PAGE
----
Leadership in a post-everything world [3 minutes reading time]

A thought that came to me today: a traditional way of leadership cannot navigate today’s post-everything world. It can backfire badly as the situation on the ground shifts fast.

A traditional leadership mode of operating is one with the following set of mental instructions and mindsets:

  • I have to be plugged into all of the right places. I fill up my calendar with meetings and stay on top of things, so I have access to all the relevant information.

  • Therefore, I have a clear picture and I use that picture to make decisions

  • And people that follow must execute those decisions

This is basically the legacy of Taylorism (I won’t link to it since it’s a dangerous bunny trail - a lot of the ideas seem intuitively right but break down in the field). As put by Bungay:

A manager was a programmer of robot workers. The essence of management was to create perfect plans and tell people precisely what to do and how to do it.

This mindset will break up in a chaotic, post-everything world. Hard to stay on top of all things. You can only know so much. The rules keep changing. People are not machines. And those who work like machines will soon be at risk to be automated.

If you lead a bunch of creative people with this mindset, they will rebel against your authority because they probably have a better perspective of a thing than you, the authority figure. Hence, rising currents of protest and conflict.

Maybe followers have seen some weak signals in the communities they are in. Maybe they have met someone who is an expert in a thing that you have failed to consider.

The authoritarian leader will then go down this route. They will see that people do not listen, so they will think: I should be more assertive and crack the whip even more. Why aren’t they listening to me?

This alienates followers even more.

Big systemic failure mode.

A post-everything leader is different.

As a post-everything leader, you will see authority as one of many skills in a leadership arsenal. But you will also:

  • encourage and empower people. You create environments where people have the psychological safety to act, to speak up and use their voice. You allow people to be playful. To unleash their creativity.

  • inspire people. You create an inspiring vision that people can rally around.

  • care about your crew. You make sure that the crew takes rest. You respect their boundaries.

  • challenge your crew and make sure that they consider the tough questions.

  • master sense-making. You create useful frames for the crew to think with (this is one example of such a frame). Other are things like: what is our unique selling point? What are our outputs? Who are our competitors? All of these give your crew powerful mental models to succeed.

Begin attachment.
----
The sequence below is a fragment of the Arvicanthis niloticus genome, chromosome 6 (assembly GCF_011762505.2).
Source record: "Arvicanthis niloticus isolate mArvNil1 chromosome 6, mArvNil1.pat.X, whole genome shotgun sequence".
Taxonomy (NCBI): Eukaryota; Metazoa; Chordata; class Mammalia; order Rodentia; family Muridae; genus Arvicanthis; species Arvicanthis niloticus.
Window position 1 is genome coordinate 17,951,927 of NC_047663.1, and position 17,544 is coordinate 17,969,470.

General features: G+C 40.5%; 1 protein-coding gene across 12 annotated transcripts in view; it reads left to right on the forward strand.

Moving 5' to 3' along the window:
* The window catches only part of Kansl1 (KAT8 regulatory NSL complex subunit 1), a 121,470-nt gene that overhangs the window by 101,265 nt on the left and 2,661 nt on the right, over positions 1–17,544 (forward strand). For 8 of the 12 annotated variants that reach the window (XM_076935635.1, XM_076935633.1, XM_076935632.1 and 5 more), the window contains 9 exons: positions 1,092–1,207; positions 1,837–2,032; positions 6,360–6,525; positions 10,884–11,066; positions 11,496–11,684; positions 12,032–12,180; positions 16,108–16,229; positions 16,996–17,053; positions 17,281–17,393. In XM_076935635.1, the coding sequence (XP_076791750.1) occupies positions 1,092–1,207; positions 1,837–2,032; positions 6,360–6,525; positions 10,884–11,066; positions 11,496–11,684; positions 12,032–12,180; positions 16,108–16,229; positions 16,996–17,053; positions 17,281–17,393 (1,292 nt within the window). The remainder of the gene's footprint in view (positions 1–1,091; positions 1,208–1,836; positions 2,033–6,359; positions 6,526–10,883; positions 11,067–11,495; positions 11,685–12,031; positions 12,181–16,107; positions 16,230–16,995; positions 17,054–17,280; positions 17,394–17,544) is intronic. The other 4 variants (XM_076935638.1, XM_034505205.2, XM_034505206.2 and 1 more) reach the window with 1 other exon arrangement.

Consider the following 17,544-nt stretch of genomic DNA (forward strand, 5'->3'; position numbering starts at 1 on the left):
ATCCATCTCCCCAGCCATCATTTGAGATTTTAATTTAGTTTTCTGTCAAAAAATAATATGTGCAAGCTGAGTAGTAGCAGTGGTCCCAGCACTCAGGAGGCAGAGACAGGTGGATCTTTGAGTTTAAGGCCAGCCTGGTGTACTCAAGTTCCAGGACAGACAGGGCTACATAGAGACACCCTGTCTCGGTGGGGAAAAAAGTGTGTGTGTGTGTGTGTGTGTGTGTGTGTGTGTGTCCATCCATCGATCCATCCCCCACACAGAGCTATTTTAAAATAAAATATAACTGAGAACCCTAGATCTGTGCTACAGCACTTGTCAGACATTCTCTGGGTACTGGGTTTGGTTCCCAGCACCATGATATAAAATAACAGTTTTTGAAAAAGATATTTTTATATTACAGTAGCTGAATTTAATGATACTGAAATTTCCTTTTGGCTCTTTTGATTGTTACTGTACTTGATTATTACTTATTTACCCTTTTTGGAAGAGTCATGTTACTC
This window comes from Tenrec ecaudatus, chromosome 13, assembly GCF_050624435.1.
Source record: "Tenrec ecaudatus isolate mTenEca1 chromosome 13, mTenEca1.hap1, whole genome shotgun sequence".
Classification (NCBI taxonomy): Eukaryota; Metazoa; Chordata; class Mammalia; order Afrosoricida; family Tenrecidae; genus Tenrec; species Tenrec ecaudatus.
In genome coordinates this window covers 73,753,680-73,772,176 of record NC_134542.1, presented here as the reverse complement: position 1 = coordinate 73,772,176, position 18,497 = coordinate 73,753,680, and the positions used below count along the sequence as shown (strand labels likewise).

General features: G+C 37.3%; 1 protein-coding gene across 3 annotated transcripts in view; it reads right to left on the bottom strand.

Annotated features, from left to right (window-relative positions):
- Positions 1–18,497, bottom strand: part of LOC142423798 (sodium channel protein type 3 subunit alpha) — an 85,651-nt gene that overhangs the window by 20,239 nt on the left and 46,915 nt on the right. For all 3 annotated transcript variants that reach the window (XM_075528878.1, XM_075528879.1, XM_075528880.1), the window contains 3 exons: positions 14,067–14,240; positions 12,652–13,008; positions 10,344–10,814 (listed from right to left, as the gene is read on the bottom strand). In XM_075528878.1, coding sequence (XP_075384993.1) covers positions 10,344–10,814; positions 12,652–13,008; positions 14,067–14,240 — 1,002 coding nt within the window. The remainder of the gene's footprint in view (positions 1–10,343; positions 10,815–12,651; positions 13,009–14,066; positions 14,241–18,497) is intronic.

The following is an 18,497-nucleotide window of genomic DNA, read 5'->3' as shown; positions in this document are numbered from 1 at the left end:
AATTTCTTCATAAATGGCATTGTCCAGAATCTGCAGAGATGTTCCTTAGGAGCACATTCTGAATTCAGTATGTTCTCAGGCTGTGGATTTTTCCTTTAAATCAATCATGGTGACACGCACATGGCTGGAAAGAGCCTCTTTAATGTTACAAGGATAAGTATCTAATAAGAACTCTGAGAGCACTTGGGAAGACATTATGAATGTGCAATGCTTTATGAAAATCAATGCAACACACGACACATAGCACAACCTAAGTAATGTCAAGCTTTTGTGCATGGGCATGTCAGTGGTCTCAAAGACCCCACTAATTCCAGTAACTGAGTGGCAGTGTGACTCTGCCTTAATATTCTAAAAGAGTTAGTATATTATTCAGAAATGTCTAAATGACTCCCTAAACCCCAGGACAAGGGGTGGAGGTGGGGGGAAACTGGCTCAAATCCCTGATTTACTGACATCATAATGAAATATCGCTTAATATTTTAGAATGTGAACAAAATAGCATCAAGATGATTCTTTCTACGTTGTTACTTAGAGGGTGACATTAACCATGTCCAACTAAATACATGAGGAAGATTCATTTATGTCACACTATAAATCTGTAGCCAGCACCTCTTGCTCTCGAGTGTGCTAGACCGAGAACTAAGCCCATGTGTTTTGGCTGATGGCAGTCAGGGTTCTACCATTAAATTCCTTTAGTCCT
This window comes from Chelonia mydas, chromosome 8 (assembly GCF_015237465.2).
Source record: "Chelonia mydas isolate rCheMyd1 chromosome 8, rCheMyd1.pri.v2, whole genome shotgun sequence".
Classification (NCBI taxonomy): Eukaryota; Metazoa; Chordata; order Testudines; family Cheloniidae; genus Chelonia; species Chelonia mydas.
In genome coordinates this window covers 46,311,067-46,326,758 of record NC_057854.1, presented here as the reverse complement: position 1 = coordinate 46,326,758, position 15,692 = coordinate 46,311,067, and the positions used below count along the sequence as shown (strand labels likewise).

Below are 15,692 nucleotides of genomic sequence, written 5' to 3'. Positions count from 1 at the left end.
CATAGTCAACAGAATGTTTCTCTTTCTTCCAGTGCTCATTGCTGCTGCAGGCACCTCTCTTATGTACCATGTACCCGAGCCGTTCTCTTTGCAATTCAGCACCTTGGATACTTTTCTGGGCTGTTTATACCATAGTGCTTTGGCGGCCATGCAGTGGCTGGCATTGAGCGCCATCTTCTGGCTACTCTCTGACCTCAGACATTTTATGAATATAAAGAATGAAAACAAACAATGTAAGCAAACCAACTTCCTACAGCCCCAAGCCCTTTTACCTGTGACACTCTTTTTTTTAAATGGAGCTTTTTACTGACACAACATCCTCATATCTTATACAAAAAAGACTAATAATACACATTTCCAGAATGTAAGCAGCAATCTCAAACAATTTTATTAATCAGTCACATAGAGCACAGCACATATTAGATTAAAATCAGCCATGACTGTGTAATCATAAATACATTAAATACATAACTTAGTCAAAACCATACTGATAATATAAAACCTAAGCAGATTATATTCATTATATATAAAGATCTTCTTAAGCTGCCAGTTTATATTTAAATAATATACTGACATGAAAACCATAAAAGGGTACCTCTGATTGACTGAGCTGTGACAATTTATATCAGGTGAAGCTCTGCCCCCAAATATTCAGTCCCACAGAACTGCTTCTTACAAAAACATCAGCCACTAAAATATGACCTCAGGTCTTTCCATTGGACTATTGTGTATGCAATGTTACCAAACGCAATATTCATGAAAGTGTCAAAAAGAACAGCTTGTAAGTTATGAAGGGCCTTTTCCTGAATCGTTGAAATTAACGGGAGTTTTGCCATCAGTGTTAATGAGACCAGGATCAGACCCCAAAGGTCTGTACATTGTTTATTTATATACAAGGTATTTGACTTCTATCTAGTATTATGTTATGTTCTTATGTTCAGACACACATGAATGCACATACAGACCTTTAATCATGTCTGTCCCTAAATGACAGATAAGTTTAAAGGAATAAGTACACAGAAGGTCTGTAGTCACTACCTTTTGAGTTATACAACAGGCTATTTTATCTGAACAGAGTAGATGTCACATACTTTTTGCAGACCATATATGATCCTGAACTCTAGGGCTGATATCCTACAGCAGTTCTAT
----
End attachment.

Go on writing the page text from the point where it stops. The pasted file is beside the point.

• communicate clearly and concisely

  • influence through a well-crafted narrative.

All of these and probably more are essential skills for a post-everything leader. Here’s some more adjacent thoughts:

A favourable situation will never be exploited if commanders wait for orders. The highest commander and the youngest soldier must be conscious of the fact that omission and inactivity are worse than resorting to the wrong expedient

Mission command

In a fast-changing unpredictable environment, organisations do not work like well-oiled machines. The winning players behave like organisms and are able to act more effective with less information than their rivals. An organisation of that type, the type we are searching for now, began to be developed more than 100 years before Taylor created the problem.

Trying to get results by directly taking charge of things at lower levels in the organisational hierarchy is dysfunctional, for a leader thereby ‘takes over things other people are supposed to be doing, more or less dispenses with their efforts, and multiplies his own tasks to such an extent that he can no longer carry them all out…It is far more important that the person at the top retains a clear picture of the overall situation than whether some particular thing is done this way or that.’

This implied a new concept of discipline. Discipline was not about following orders but acting spontaneously in accordance with intentions.

Moltke – Master of Modern Management

Organism. Intention. Emergence. These are the vibes of modern leadership.

Overall, the post-everything leader is a generalist. Armed with many mindsets, they thrive in a complex, ever-changing world.